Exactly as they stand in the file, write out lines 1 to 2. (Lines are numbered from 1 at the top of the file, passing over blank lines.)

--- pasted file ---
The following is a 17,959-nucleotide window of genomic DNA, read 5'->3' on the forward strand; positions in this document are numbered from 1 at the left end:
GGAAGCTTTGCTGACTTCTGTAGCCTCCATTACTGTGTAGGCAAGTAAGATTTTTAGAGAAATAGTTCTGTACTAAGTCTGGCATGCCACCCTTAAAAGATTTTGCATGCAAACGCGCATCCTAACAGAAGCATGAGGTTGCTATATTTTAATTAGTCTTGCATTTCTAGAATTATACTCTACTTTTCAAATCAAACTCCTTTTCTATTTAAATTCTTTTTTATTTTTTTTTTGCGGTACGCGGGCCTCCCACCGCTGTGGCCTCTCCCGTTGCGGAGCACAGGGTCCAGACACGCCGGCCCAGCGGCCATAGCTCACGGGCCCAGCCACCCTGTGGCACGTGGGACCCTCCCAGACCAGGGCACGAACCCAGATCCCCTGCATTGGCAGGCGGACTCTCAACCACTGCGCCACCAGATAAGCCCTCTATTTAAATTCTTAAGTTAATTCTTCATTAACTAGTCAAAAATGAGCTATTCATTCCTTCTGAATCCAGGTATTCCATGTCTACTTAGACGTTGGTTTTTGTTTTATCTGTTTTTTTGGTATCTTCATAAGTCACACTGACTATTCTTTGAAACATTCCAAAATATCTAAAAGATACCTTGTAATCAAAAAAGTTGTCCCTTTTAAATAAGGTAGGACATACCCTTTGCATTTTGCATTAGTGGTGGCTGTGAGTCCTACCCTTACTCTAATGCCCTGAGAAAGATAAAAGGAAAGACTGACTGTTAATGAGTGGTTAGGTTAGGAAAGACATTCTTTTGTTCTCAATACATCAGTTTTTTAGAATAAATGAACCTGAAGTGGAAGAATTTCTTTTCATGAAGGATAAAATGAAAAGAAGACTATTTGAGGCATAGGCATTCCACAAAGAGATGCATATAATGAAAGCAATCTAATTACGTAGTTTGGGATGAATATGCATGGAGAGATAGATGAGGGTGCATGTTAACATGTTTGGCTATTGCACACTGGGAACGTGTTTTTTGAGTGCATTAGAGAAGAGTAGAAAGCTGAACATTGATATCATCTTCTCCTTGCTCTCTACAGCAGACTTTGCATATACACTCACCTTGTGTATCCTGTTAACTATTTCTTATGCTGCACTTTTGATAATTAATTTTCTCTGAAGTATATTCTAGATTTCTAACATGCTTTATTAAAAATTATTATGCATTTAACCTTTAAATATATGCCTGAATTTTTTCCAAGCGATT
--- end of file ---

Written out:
The following is a 17,959-nucleotide window of genomic DNA, read 5'->3' on the forward strand; positions in this document are numbered from 1 at the left end:
GGAAGCTTTGCTGACTTCTGTAGCCTCCATTACTGTGTAGGCAAGTAAGATTTTTAGAGAAATAGTTCTGTACTAAGTCTGGCATGCCACCCTTAAAAGATTTTGCATGCAAACGCGCATCCTAACAGAAGCATGAGGTTGCTATATTTTAATTAGTCTTGCATTTCTAGAATTATACTCTACTTTTCAAATCAAACTCCTTTTCTATTTAAATTCTTTTTTATTTTTTTTTTGCGGTACGCGGGCCTCCCACCGCTGTGGCCTCTCCCGTTGCGGAGCACAGGGTCCAGACACGCCGGCCCAGCGGCCATAGCTCACGGGCCCAGCCACCCTGTGGCACGTGGGACCCTCCCAGACCAGGGCACGAACCCAGATCCCCTGCATTGGCAGGCGGACTCTCAACCACTGCGCCACCAGATAAGCCCTCTATTTAAATTCTTAAGTTAATTCTTCATTAACTAGTCAAAAATGAGCTATTCATTCCTTCTGAATCCAGGTATTCCATGTCTACTTAGACGTTGGTTTTTGTTTTATCTGTTTTTTTGGTATCTTCATAAGTCACACTGACTATTCTTTGAAACATTCCAAAATATCTAAAAGATACCTTGTAATCAAAAAAGTTGTCCCTTTTAAATAAGGTAGGACATACCCTTTGCATTTTGCATTAGTGGTGGCTGTGAGTCCTACCCTTACTCTAATGCCCTGAGAAAGATAAAAGGAAAGACTGACTGTTAATGAGTGGTTAGGTTAGGAAAGACATTCTTTTGTTCTCAATACATCAGTTTTTTAGAATAAATGAACCTGAAGTGGAAGAATTTCTTTTCATGAAGGATAAAATGAAAAGAAGACTATTTGAGGCATAGGCATTCCACAAAGAGATGCATATAATGAAAGCAATCTAATTACGTAGTTTGGGATGAATATGCATGGAGAGATAGATGAGGGTGCATGTTAACATGTTTGGCTATTGCACACTGGGAACGTGTTTTTTGAGTGCATTAGAGAAGAGTAGAAAGCTGAACATTGATATCATCTTCTCCTTGCTCTCTACAGCAGACTTTGCATATACACTCACCTTGTGTATCCTGTTAACTATTTCTTATGCTGCACTTTTGATAATTAATTTTCTCTGAAGTATATTCTAGATTTCTAACATGCTTTATTAAAAATTATTATGCATTTAACCTTTAAATATATGCCTGAATTTTTTCCAAGCGATT